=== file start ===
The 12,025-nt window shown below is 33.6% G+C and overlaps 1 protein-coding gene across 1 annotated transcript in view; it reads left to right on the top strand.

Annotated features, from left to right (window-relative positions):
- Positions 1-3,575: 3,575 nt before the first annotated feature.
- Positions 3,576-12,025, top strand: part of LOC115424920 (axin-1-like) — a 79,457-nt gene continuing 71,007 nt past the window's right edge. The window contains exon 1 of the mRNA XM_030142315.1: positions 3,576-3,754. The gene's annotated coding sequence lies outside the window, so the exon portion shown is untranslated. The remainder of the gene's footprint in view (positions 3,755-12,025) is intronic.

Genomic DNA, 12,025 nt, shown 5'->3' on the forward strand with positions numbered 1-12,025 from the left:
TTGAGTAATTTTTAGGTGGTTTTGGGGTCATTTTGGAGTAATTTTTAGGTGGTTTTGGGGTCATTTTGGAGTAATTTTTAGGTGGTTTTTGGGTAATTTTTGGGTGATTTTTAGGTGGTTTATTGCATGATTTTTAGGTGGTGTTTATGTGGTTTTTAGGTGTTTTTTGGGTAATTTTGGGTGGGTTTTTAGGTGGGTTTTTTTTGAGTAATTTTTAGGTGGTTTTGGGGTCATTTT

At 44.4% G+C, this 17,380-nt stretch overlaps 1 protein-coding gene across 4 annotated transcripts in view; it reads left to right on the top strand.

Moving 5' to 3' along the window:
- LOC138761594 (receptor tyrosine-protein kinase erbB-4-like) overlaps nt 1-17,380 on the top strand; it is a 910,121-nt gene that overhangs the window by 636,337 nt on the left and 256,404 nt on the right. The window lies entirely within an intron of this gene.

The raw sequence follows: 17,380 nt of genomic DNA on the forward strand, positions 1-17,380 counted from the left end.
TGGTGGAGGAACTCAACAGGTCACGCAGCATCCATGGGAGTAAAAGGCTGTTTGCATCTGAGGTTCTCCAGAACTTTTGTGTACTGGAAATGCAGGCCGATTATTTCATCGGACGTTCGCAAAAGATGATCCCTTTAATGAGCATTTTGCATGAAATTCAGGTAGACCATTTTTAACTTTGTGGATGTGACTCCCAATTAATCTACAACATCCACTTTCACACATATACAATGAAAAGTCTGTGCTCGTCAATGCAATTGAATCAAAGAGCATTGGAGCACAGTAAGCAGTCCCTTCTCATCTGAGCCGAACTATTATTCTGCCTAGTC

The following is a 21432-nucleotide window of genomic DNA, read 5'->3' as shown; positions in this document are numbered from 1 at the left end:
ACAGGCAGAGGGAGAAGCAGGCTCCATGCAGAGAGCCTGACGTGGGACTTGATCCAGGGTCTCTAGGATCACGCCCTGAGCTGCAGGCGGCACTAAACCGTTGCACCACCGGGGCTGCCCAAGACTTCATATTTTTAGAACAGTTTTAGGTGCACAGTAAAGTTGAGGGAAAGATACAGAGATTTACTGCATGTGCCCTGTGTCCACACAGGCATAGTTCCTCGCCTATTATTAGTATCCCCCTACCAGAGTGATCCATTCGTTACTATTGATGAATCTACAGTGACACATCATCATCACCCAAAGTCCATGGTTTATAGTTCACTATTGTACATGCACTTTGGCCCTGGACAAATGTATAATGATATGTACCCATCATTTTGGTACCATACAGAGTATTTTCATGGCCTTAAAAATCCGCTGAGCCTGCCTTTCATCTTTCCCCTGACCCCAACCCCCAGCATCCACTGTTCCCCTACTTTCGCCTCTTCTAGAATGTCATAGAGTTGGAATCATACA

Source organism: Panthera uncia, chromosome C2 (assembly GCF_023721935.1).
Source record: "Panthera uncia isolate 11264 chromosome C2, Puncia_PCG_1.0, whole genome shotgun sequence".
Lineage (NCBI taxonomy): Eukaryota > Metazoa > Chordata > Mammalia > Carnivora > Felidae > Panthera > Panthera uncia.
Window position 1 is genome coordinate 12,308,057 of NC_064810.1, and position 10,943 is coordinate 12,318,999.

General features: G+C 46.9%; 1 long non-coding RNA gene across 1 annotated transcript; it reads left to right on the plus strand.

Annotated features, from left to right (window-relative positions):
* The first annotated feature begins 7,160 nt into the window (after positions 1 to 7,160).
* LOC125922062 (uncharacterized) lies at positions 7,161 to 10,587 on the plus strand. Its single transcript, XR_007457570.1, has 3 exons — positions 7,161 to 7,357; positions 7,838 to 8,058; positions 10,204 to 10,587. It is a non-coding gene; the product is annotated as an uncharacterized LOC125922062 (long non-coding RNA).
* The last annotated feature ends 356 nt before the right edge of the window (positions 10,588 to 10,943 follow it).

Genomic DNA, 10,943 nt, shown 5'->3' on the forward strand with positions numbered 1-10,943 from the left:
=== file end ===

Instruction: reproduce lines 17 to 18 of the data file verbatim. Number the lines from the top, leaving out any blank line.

Window position 1 is genome coordinate 12,308,057 of NC_064810.1, and position 10,943 is coordinate 12,318,999.

General features: G+C 46.9%; 1 long non-coding RNA gene across 1 annotated transcript; it reads left to right on the plus strand.